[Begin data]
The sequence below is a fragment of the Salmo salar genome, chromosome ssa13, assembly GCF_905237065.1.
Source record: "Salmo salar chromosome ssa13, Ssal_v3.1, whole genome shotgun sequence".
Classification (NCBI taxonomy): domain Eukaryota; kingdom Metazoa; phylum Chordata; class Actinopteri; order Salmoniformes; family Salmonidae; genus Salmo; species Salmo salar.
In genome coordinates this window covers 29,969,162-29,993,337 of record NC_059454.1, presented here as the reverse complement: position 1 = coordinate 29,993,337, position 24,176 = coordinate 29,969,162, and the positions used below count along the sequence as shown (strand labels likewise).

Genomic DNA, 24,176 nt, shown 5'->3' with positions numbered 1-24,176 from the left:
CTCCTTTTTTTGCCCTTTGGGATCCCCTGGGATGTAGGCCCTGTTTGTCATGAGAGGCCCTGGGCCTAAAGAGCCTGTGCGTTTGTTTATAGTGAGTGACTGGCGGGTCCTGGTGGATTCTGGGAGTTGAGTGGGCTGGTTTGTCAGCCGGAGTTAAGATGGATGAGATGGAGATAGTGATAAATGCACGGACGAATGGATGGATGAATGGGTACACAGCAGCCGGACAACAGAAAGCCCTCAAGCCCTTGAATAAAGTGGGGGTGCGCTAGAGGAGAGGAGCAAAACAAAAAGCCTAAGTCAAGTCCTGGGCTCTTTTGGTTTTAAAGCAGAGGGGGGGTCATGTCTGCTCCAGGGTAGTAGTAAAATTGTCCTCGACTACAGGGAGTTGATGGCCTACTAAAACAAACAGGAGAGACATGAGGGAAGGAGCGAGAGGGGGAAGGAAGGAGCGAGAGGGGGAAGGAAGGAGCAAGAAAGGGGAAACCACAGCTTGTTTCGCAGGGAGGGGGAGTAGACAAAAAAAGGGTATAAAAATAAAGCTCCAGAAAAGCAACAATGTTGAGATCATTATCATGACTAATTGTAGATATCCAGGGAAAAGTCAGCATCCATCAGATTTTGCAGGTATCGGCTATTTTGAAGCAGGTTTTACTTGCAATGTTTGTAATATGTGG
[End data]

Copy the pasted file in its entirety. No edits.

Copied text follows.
The sequence below is a fragment of the Salmo salar genome, chromosome ssa13, assembly GCF_905237065.1.
Source record: "Salmo salar chromosome ssa13, Ssal_v3.1, whole genome shotgun sequence".
Classification (NCBI taxonomy): domain Eukaryota; kingdom Metazoa; phylum Chordata; class Actinopteri; order Salmoniformes; family Salmonidae; genus Salmo; species Salmo salar.
In genome coordinates this window covers 29,969,162-29,993,337 of record NC_059454.1, presented here as the reverse complement: position 1 = coordinate 29,993,337, position 24,176 = coordinate 29,969,162, and the positions used below count along the sequence as shown (strand labels likewise).

Genomic DNA, 24,176 nt, shown 5'->3' with positions numbered 1-24,176 from the left:
CTCCTTTTTTTGCCCTTTGGGATCCCCTGGGATGTAGGCCCTGTTTGTCATGAGAGGCCCTGGGCCTAAAGAGCCTGTGCGTTTGTTTATAGTGAGTGACTGGCGGGTCCTGGTGGATTCTGGGAGTTGAGTGGGCTGGTTTGTCAGCCGGAGTTAAGATGGATGAGATGGAGATAGTGATAAATGCACGGACGAATGGATGGATGAATGGGTACACAGCAGCCGGACAACAGAAAGCCCTCAAGCCCTTGAATAAAGTGGGGGTGCGCTAGAGGAGAGGAGCAAAACAAAAAGCCTAAGTCAAGTCCTGGGCTCTTTTGGTTTTAAAGCAGAGGGGGGGTCATGTCTGCTCCAGGGTAGTAGTAAAATTGTCCTCGACTACAGGGAGTTGATGGCCTACTAAAACAAACAGGAGAGACATGAGGGAAGGAGCGAGAGGGGGAAGGAAGGAGCGAGAGGGGGAAGGAAGGAGCAAGAAAGGGGAAACCACAGCTTGTTTCGCAGGGAGGGGGAGTAGACAAAAAAAGGGTATAAAAATAAAGCTCCAGAAAAGCAACAATGTTGAGATCATTATCATGACTAATTGTAGATATCCAGGGAAAAGTCAGCATCCATCAGATTTTGCAGGTATCGGCTATTTTGAAGCAGGTTTTACTTGCAATGTTTGTAATATGTGG